The problem is the audience guesses quickly who-dunnit, thus stretching credulity to the limit when the scientists are less quick off the mark. Okay, so fans of the genre automatically look for the sinister, whereas the characters in the 'real' world are reacting as events unfold. Nevertheless, when Dr Enari is forced to apologise to Dr Jones, the penny should have dropped there and then. Altitude is blamed to a certain extent, but professionals in the same field will probably be niggled at the near basket cases presented here before any real investigating gets under way. Funnily enough, although the who was obvious, the why never really entered my head. The out of left field answer will either amuse or frustrate. Culp gives a strong performance as a man pushed to mental and physical limits and I actually winced when his head took a dunk into some frozen water.
Although daft, this movie haunted me for several hours after I saw it so I give it a qualified thumbs up.
A bunch of construction workers are marooned on a deserted island with a crazed closet case. Oh, and there's also a killer bulldozer on the loose. But it's Dutch whose the major cause of concern to the boys, as he gives heart-felt odes to his fallen chum, Mack (the midnight snack?), and how he misses those after hours swims with him. He tries to get the company cynic Dennis to take a dip with him. Soon his every remark is pregnant with meaning: "Pretty soon, Chub, you and me is going to be stretched out side by side on the beach..." Getting more and more desperate, Dutch tries to get Dennis to pair off with him on the spurious grounds that it will shorten the odds against the metal marauder. Dennis, the existential loner of the piece, is faced with something of a dilemma. Go it alone or stick together with the others. He decides on sticking together. Just not THAT close.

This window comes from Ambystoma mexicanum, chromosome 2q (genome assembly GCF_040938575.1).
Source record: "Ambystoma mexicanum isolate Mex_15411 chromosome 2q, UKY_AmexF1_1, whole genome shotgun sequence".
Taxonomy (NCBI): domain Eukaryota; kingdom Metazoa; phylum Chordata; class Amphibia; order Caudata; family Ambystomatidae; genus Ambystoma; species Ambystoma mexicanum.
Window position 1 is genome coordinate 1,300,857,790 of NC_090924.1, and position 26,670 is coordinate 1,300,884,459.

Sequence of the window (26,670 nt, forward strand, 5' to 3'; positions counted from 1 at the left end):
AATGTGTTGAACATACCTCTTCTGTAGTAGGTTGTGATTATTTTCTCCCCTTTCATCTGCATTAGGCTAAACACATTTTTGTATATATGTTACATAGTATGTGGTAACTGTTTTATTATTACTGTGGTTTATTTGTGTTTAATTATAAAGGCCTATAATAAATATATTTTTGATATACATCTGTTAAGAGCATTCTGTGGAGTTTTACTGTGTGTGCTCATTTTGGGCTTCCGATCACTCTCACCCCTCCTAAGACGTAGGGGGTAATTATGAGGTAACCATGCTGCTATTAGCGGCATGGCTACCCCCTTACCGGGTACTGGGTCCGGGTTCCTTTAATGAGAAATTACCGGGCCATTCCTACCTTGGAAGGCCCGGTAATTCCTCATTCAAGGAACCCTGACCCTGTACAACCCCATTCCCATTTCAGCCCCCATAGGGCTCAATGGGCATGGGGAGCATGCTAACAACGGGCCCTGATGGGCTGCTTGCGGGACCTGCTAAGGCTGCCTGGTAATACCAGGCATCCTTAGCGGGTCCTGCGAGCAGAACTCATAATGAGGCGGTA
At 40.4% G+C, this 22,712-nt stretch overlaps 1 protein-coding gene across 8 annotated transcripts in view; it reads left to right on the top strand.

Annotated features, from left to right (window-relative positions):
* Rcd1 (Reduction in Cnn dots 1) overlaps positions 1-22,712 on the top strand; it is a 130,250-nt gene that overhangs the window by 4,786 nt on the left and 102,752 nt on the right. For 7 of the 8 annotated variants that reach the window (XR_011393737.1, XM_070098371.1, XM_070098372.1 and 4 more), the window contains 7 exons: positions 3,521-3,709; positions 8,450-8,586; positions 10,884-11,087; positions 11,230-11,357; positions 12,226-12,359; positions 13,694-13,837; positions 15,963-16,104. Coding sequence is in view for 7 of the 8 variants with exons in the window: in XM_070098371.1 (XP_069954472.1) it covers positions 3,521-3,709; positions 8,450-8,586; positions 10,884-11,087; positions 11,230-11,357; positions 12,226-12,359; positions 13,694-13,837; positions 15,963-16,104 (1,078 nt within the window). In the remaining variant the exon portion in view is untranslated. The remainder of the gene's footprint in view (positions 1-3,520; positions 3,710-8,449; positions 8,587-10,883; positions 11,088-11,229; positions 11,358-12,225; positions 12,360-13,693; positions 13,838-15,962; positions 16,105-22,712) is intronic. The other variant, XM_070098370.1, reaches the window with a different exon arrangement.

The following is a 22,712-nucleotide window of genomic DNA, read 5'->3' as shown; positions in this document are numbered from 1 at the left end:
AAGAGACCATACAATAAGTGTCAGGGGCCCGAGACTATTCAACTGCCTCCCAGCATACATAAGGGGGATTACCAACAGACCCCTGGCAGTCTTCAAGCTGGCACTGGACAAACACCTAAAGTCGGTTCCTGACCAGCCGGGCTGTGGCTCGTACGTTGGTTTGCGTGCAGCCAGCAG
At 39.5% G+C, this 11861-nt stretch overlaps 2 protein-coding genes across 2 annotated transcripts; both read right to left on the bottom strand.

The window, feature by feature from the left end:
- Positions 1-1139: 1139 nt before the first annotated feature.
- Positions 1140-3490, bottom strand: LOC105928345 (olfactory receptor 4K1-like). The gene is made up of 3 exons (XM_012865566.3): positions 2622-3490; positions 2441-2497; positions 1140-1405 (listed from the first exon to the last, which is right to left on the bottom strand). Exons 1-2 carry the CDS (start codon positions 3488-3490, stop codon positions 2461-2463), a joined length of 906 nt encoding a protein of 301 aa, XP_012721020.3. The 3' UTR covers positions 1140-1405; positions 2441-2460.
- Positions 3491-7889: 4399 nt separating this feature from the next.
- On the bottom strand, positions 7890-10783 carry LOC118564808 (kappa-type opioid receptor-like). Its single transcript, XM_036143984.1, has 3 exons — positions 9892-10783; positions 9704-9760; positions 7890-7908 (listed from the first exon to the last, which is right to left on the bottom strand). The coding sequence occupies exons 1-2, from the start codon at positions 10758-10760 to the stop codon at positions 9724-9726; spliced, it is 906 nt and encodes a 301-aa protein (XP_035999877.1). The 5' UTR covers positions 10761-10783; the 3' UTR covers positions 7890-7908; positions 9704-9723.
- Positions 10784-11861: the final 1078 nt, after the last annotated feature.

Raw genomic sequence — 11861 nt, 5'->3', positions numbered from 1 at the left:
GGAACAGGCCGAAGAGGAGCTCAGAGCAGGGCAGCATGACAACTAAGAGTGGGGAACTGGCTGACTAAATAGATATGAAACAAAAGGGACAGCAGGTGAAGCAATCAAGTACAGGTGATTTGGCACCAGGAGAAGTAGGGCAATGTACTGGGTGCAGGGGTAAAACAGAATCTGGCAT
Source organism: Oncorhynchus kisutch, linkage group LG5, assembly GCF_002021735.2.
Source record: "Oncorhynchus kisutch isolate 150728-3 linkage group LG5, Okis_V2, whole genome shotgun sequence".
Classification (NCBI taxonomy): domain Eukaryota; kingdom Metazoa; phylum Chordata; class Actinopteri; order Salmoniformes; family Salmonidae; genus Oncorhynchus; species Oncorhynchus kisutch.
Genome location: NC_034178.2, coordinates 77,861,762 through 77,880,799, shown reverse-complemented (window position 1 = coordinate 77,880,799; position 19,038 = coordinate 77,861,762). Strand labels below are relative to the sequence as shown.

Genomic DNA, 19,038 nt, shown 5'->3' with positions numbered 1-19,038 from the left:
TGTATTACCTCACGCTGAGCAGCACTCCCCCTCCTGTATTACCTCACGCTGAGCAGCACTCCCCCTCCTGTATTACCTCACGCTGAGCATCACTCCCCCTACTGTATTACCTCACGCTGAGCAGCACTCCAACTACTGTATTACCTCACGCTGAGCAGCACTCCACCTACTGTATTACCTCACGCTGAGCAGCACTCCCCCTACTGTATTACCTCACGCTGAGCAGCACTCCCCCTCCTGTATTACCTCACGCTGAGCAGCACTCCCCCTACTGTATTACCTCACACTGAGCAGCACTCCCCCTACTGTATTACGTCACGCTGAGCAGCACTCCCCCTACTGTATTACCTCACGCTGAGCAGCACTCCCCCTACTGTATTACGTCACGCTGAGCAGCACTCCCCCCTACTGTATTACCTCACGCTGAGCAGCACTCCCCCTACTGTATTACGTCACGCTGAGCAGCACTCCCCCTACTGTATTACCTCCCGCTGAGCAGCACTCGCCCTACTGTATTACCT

My goodness, could that bullish bulldozer be a metaphor for something else entirely? Like the love that dare not speak its name? "What does it want? It seems to be out there...just waiting."
Nah, it's a killer bulldozer. I sleep easier that way. And one side of me to the wall.
Not content with lecturing us on class and colonialism, Peter Jackson wants to make The Passion of the Kong. It wasn't beauty that killed the beast, he wags his finger at us, but you the audience, in the name of entertainment for the price of a ticket. The crucified ape!
Beastiality the only escape for Anne Darrow from a world of venality, weak men and rough traders.
This gives rise to not only a problem of drama, but many choice moments such as the crew risking their lives to save 'beauty' and all she cares about is Kong. "No! Don't shoot him!" She protests, while all and sundry are being crushed by the behemoth. How's that for gratitude? They should have chucked her into the sea and told her to swim to the boat.
Critics have lionized Jackson's 'skills as a story teller', but I've always found the results autistic and cartoon like. Artless. But this was the same style used in Lord of the Rings, which plenty of ordinary punters liked. Kong ultimately collapses under the sheer weight of so many back to back miscalculations and revisionism. It politically corrects itself out of any suspense or drama, aside from the punishing length.
It is not as big a disaster as Ang Lee's Hulk, a movie that should never have been released in that condition, but it is dreadful.
Recently I saw The Guns of Navarone again, which coincidently has a scene in which a boat tries to navigate treacherous rocks, and was struck just how modern cinema has lost that ability to simply tell a moral story coherently and involve us in the characters.
According to the endless conveyor belt that is British 'drama', there are so many serial killers dropping citizens in the UK, you wonder why the authorities are even worried about bird flu. The lack of imagination is depressing. "Viewers may find some scenes disturbing." Then why make it? Do you really think anyone has a pressing need to see distressing scenes of victims crawling in their own excrement and having to drink their own urine? Well, yes, but it's usually a minority taste, not prime-time audience.